Judy Wexler has swing, no question about it. Born and raised in L.A., she studied piano at age 5. Wexler gravitated more towards theatre and acting as she got older and started off in high school productions. In a twist, she majored in psychology at UC Santa Cruz and planned to become a therapist. Eventually, however, Wexler “came back down to earth” and switched her major to theatre after a few years. Still, her education in psychology has been helpful in terms of breaking down her work in theatre and in music.
This background makes Wexler one hell of a storyteller and her latest album, Dreams & Shadows, is full of stories and tales. Her previous album, 2005’s Easy on the Heart, was well-received and introduced listeners to her ability to use the freedom of jazz to tell such great stories. Wexler’s Dreams & Shadows expands on that freedom and gives the listener something different with each well-dressed track.
First things first, though: her band is marvelous. Popping the cork on a bottle of wine and settling into this one as I have, the gentle grooves and taut backing of Wexler’s band is something special. The album’s opener, “Comes Love,” comes alive with silky backing from the band. Wexler’s stretching of certain notes smolders and the song is alluring. With one or two simple notes, I’m intrigued. Judy Wexler can throw down.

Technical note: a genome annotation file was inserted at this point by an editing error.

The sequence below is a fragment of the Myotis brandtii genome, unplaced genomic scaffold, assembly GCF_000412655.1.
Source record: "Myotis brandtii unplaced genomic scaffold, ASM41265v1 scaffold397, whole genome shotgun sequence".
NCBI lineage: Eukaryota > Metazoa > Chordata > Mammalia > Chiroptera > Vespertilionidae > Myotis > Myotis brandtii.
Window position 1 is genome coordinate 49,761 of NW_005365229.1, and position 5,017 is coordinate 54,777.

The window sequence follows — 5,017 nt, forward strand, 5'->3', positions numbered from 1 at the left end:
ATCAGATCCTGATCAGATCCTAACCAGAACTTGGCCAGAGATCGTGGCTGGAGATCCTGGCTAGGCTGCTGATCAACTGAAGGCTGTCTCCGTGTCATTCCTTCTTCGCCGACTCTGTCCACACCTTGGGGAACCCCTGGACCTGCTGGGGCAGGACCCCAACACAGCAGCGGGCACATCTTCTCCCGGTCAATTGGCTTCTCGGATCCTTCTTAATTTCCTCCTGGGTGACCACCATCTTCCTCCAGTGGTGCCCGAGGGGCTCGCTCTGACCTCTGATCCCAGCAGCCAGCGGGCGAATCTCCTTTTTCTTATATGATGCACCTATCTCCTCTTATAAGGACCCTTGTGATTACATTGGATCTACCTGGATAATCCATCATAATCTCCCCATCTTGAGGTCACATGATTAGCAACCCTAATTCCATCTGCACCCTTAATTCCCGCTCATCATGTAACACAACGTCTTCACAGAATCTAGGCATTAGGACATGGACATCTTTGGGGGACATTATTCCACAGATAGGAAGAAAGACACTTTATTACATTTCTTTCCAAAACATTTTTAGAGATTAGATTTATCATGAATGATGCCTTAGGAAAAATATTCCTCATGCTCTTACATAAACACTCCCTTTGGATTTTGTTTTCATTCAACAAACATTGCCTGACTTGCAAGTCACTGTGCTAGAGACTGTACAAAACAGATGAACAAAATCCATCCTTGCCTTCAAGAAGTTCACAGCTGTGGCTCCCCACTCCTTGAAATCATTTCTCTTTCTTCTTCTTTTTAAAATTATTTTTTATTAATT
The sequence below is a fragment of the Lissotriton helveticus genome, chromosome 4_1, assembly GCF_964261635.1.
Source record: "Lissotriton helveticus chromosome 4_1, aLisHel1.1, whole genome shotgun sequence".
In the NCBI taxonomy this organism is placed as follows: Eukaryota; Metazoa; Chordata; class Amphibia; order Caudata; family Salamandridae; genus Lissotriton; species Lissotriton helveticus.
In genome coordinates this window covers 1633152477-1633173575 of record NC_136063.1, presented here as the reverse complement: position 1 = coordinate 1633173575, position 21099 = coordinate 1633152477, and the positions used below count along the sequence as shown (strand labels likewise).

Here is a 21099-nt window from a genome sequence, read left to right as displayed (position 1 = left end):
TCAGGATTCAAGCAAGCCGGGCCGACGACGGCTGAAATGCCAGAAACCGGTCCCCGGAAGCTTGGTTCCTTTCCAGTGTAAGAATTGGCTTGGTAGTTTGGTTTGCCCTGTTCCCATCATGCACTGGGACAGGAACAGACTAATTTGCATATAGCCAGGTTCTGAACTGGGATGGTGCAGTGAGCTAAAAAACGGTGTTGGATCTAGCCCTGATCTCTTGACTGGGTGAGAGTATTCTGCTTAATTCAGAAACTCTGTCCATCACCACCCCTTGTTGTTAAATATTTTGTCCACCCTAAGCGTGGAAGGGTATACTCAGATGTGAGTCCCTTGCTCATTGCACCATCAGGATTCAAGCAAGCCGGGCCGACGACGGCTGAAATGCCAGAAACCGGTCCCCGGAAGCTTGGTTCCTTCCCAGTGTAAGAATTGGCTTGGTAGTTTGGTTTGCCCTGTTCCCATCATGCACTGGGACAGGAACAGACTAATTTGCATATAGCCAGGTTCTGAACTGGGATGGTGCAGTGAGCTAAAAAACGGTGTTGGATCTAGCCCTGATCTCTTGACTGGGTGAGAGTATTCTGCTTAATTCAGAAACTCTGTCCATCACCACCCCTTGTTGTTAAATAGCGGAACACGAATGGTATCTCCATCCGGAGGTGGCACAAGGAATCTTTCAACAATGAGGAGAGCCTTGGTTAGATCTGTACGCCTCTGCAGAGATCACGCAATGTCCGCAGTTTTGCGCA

The title track, “Dreams & Shadows (Delilah),” is up next. Beginning with the delectable, dark bass tones of Darek Oles and the accompanying piano, Wexler takes this tune in a delightful direction. “In Love In Vain” is a spunky little track with compelling lyrics delivered with unique rhythm and humour. “Photograph” is smoky jazz led by Stefanie Fife’s cello and the tender sway of the band.
“Spooky” is actually a rather silly rock song, but it works because Wexler is able to transform the piece with her swing and her swagger. It’s a highlight track. Following that, “If I Only Had a Brain” is a dazzling take on the classic Harold Arlen track from Oz. The Elvis Costello tune “Almost Blue” is one of the more sentimental tracks on the album and the opening piano is beautiful and eloquent.
“Bye Bye Country Boy” swings into place next as a song about regret. The Sonny Rollins tune “Pent Up House” is a full-on blast of gorgeous jazz and Burt Bacharach’s “One Less Bell to Answer” slows things down again. Wexler takes on the bluesy “Don’t Be On the Outside,” originally recorded by Sarah Vaughan in the 50s, with style. “Summer Is Gone,” by Blossom Dearie, and “Life’s a Lesson” nicely close out the album.
Judy Wexler can throw down, that much is clear.
But what’s more, she has that certain indefinable notion for timing and an uncanny ability to tell stories with natural swagger and swing. Swing is often lost in music because it can’t be taught. It’s an attitude. Yet here is Judy Wexler and she simply has it. For her, the swagger comes naturally and the breathy swing is simply instinctual. Something tells me that she couldn’t turn it off if she tried. Dreams & Shadows is a great place to start getting to know this wonderful jazz vocalist.